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  • Writer's pictureJoey Miller

The Secret Behind Mona Lisa's Smile

Photo Credit: © Amira Aziz |

The Mona Lisa is perhaps the most widely-recognized, captivating, and enigmatic painting in the world. The artist, Leonardo da Vinci, died over 500 years ago, but his work still commands the world’s attention and is the subject of ongoing speculation surrounding his subject, and especially, her smile.

I’ve long been enthralled by da Vinci and his work, but have a newfound admiration for this masterpiece after recently reading a fascinating passage from Glennon Doyle’s bestselling book, Untamed, that focuses on this renowned face.

Doyle wrote that while visiting the Mona Lisa room at the Louvre Museum, she was approached by a random woman who offered to share a theory. Doyle recounted what she was told:

“Mona Lisa and her husband lost a baby. Sometime later, her husband commissioned this painting from da Vinci to celebrate the birth of another baby. Mona Lisa sat for Leonardo to paint her, but she wouldn’t smile during the sitting. Not all the way. The story goes that da Vinci wanted her to smile wider, but she refused. She did not want the joy she felt for her new baby to erase the pain she felt from losing [one prior]. There in her half smile is her half joy. Or maybe it’s her full joy and her full grief all at the same time. She has the look of a woman who has just realized a dream but still carries the lost dream inside her. She wanted her whole life to be present in her face. She wanted everyone to remember, so she wouldn’t pretend.”[1]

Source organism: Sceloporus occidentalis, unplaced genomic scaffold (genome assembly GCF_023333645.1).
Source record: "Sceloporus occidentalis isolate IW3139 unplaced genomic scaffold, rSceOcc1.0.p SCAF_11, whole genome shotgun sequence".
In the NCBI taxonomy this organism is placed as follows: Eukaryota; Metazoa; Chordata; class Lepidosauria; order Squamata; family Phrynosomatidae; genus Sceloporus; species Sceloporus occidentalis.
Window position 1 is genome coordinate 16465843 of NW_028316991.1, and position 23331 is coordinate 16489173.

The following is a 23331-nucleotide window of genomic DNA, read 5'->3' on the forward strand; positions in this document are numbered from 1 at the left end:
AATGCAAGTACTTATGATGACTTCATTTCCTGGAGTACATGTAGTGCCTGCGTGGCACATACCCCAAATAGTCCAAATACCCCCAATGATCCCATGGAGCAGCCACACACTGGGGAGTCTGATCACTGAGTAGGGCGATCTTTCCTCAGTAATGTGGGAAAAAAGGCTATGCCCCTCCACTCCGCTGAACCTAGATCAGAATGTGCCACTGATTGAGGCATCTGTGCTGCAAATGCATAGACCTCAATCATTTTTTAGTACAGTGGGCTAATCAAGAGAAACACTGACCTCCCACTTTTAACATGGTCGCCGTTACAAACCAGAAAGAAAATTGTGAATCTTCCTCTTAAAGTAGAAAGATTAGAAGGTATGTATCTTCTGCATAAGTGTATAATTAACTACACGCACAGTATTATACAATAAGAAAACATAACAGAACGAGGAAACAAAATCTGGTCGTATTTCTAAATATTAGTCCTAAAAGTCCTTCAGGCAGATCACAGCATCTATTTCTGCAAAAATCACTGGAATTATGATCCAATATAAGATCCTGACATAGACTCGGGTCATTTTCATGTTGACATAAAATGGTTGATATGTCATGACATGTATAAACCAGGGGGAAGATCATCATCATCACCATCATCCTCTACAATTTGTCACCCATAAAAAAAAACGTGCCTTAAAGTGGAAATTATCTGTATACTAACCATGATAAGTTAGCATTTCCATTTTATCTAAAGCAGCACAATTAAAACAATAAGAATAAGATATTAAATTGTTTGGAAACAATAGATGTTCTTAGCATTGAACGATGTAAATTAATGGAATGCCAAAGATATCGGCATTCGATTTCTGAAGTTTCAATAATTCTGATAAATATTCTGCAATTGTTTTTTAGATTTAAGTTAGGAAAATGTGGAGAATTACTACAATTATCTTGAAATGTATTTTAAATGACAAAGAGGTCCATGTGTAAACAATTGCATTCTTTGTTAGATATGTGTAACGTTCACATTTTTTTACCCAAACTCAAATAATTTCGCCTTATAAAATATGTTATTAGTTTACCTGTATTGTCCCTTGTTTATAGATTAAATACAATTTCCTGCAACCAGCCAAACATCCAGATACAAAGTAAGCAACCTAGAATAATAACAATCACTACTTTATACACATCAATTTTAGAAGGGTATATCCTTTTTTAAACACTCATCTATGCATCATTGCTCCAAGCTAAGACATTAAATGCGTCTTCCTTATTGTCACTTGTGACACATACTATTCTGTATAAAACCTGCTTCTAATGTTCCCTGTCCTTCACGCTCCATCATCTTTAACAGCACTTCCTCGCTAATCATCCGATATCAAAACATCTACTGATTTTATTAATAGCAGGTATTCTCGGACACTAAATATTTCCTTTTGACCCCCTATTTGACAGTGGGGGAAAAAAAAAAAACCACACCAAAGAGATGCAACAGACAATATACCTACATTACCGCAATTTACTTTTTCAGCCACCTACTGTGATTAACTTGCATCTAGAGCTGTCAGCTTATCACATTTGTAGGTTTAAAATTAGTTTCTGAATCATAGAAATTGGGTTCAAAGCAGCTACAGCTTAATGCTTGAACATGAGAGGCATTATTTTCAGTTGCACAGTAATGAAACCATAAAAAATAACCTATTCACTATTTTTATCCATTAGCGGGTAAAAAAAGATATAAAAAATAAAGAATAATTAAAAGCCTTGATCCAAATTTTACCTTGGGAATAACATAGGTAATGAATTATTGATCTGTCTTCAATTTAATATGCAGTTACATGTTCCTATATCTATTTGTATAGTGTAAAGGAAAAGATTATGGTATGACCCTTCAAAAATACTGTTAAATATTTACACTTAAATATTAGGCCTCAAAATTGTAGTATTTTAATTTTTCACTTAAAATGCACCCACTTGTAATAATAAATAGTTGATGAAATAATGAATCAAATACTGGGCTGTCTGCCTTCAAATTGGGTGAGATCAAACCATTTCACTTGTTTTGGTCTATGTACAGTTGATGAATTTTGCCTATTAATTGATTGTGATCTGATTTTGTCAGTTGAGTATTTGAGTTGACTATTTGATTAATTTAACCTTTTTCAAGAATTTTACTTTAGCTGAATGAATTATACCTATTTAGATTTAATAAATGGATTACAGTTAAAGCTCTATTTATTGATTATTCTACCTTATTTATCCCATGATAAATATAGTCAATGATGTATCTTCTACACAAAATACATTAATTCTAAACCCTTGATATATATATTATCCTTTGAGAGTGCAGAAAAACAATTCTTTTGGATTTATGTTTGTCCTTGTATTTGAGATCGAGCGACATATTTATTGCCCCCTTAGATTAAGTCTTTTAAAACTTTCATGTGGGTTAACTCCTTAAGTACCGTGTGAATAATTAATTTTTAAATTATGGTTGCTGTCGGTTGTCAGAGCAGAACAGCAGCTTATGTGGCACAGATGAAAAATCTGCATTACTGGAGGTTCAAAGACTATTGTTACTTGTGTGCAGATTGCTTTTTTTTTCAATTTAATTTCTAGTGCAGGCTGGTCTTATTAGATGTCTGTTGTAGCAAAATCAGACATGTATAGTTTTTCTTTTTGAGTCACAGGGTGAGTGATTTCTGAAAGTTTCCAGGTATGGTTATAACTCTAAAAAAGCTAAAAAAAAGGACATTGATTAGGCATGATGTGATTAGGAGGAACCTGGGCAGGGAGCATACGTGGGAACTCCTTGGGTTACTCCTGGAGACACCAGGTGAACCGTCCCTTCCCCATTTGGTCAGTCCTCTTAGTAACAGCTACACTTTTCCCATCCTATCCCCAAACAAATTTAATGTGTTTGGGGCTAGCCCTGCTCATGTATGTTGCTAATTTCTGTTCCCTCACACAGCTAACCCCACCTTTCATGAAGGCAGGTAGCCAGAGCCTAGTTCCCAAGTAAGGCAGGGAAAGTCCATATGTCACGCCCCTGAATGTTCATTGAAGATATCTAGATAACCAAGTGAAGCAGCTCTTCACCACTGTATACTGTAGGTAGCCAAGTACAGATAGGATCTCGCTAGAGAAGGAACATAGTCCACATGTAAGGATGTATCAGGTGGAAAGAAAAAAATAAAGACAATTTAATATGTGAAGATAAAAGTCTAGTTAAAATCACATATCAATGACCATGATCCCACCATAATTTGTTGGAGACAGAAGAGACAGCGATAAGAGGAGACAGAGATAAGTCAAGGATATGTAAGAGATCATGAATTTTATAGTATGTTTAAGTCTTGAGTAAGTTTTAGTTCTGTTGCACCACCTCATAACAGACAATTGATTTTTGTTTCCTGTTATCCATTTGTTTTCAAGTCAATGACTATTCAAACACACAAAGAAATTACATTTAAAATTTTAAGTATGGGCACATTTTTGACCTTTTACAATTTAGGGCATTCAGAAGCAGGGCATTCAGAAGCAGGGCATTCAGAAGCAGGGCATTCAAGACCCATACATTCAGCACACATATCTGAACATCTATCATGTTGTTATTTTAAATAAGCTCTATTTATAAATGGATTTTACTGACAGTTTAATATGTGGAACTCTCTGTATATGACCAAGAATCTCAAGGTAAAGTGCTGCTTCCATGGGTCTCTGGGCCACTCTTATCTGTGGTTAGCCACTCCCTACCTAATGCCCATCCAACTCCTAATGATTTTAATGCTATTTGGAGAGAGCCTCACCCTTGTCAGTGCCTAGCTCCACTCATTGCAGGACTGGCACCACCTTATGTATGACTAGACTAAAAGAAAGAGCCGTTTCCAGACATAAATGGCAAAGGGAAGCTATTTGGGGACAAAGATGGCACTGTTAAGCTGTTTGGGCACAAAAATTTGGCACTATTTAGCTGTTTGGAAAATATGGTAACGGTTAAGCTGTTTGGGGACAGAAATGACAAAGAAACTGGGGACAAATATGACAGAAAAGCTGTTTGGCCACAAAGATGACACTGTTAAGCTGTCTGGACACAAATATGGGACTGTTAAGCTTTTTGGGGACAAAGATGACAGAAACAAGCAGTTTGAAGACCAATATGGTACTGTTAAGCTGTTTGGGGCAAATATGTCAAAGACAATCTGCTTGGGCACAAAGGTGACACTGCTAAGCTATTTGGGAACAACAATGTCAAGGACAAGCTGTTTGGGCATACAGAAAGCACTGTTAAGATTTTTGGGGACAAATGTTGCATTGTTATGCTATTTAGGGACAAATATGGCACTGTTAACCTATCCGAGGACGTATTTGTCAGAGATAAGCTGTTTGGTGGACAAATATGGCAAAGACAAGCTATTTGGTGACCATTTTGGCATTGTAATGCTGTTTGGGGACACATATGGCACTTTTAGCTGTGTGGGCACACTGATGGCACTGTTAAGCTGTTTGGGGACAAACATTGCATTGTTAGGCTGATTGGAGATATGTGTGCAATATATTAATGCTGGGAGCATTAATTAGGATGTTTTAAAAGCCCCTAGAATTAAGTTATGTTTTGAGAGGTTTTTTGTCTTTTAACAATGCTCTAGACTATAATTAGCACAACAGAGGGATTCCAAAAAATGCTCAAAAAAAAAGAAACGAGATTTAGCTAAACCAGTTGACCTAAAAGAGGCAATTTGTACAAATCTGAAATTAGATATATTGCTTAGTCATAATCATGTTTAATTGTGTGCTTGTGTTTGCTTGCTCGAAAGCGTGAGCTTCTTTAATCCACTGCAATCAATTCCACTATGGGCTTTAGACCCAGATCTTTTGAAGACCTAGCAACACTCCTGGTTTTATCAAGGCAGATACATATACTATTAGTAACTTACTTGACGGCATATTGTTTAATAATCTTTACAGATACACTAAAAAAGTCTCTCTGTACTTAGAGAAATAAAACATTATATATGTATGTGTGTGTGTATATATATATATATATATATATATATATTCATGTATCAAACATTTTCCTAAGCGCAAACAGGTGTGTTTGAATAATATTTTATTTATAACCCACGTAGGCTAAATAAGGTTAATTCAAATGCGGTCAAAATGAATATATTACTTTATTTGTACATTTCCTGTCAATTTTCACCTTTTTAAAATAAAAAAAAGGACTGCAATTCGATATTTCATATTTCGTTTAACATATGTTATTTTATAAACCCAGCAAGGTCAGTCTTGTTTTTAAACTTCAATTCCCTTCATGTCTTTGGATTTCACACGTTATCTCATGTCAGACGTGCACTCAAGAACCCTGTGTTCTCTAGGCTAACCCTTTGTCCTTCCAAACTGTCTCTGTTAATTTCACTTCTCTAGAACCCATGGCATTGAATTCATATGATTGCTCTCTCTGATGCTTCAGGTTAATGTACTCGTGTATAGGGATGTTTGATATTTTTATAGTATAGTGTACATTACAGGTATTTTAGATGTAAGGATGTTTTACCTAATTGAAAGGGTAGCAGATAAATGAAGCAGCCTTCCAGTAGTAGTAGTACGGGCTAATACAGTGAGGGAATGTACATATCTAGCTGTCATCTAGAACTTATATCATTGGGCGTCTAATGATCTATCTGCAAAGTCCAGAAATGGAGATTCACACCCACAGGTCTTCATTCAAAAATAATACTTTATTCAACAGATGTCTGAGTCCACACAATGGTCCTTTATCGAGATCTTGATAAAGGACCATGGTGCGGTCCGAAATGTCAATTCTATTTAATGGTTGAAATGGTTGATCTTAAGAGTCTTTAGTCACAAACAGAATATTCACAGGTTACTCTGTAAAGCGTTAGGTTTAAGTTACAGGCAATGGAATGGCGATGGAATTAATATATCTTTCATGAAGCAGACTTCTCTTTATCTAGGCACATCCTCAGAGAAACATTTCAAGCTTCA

As I read and then reread this passage several times, I found myself alternating between surprise and great intrigue. I had never heard this before! What an epiphany for me to completely rethink a work of art I believed I knew so well. And, how interesting! My professional career focuses on supporting a community of women who have experienced the heartbreaking loss of a pregnancy or the death of a baby, and I am regularly engaged in conversations about the challenges of integrating the experience of loss with life after loss. I couldn’t help but think how aptly this captures exactly what my patients feel and describe. As I pulled up a picture of the Mona Lisa on my laptop to look at her with fresh eyes, I continued reflecting on how her face may just reveal something incredibly human and relatable to millions of bereaved women. No matter how much time passes since a loss, some grief and sadness still linger. And there are some occasions when women may put on a happy face externally when, on the inside, they may feel otherwise.

With curiosity on fire, I needed to know if there was any truth to this theory, so I began to research more about the “real Mona Lisa.”

There are various theories about who the real Mona Lisa was, but the one most widely accepted is that she was Lisa Gherardini, also known as La Gioconda, or wife of Francesco del Giocondo, a successful cloth merchant from Florence. Gioconda translates from Italian to mean “joyful,” but despite bearing this name, many believe the Mona Lisa’s mesmerizing smile also carries sadness.